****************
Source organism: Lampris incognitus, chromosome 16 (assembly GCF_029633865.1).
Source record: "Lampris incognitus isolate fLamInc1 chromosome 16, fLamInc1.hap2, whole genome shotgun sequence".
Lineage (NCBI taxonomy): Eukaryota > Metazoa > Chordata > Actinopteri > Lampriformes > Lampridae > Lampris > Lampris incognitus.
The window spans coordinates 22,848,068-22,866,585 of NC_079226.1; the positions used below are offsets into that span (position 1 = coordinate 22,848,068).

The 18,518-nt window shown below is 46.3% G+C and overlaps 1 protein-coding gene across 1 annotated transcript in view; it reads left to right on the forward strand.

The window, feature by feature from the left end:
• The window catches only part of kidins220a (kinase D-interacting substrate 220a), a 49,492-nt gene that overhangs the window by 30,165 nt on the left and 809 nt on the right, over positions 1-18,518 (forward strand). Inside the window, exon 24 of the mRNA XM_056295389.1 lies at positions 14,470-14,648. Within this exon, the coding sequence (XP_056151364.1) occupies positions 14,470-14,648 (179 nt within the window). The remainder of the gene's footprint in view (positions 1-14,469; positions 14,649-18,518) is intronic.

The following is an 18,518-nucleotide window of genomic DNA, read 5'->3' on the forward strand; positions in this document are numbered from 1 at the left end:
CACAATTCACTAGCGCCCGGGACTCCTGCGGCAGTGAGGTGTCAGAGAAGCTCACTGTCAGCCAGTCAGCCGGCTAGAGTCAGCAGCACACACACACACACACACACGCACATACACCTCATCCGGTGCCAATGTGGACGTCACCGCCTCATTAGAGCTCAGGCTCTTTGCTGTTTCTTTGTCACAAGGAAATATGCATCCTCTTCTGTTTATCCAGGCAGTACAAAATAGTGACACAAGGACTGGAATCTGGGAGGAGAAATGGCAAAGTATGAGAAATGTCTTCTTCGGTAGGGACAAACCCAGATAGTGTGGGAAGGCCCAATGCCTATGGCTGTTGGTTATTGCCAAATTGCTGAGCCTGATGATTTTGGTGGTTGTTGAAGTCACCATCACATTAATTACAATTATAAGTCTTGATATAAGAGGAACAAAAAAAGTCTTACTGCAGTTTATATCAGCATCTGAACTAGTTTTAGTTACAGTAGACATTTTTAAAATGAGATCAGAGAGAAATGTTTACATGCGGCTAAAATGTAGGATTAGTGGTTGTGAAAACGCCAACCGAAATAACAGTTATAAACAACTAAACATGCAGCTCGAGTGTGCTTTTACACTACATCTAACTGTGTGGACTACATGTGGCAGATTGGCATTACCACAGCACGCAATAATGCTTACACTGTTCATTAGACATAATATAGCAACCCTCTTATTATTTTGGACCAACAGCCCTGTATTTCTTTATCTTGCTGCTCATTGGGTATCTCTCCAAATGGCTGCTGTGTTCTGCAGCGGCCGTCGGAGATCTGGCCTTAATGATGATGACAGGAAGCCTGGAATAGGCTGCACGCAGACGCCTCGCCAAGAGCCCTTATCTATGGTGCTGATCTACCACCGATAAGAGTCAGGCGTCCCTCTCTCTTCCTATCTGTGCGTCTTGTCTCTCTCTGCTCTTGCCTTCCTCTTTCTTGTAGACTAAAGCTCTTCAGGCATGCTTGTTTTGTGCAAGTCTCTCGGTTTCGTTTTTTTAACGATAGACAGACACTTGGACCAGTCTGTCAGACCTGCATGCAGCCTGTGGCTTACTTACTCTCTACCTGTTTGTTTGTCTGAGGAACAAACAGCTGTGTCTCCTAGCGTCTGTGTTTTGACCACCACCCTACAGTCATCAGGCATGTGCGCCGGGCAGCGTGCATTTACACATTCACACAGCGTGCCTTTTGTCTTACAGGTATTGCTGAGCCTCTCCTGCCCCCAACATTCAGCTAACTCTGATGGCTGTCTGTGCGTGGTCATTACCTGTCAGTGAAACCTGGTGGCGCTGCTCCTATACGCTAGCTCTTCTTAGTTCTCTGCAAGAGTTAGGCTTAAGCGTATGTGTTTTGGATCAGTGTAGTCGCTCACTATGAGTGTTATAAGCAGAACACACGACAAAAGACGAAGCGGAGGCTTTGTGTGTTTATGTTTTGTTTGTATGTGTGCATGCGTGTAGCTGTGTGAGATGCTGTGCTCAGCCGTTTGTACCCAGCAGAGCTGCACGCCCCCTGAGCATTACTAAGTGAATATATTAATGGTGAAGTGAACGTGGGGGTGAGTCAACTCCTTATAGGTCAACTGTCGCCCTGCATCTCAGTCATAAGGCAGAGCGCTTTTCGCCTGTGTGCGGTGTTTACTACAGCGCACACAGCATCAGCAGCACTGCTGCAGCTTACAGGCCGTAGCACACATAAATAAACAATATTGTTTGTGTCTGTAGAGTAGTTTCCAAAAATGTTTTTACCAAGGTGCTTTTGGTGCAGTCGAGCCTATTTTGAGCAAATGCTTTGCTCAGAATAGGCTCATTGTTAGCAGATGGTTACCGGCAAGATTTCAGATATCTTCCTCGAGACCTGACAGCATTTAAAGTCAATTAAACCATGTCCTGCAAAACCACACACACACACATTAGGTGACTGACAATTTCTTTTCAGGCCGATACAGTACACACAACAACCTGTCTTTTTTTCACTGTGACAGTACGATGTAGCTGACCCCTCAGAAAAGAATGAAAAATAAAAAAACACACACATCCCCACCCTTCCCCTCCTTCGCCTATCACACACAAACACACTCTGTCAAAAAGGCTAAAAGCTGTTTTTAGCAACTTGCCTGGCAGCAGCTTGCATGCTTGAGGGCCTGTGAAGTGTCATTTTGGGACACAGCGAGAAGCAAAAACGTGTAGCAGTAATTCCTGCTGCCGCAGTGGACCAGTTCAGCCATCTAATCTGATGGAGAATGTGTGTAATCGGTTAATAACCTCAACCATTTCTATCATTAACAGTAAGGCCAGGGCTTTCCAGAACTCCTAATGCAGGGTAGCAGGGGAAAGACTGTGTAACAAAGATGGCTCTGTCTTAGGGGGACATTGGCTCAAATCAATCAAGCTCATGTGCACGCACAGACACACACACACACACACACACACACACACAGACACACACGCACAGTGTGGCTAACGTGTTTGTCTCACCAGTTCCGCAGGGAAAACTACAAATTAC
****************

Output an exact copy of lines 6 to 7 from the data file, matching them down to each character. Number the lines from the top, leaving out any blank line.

The window, feature by feature from the left end:
• The window catches only part of kidins220a (kinase D-interacting substrate 220a), a 49,492-nt gene that overhangs the window by 30,165 nt on the left and 809 nt on the right, over positions 1-18,518 (forward strand). Inside the window, exon 24 of the mRNA XM_056295389.1 lies at positions 14,470-14,648. Within this exon, the coding sequence (XP_056151364.1) occupies positions 14,470-14,648 (179 nt within the window). The remainder of the gene's footprint in view (positions 1-14,469; positions 14,649-18,518) is intronic.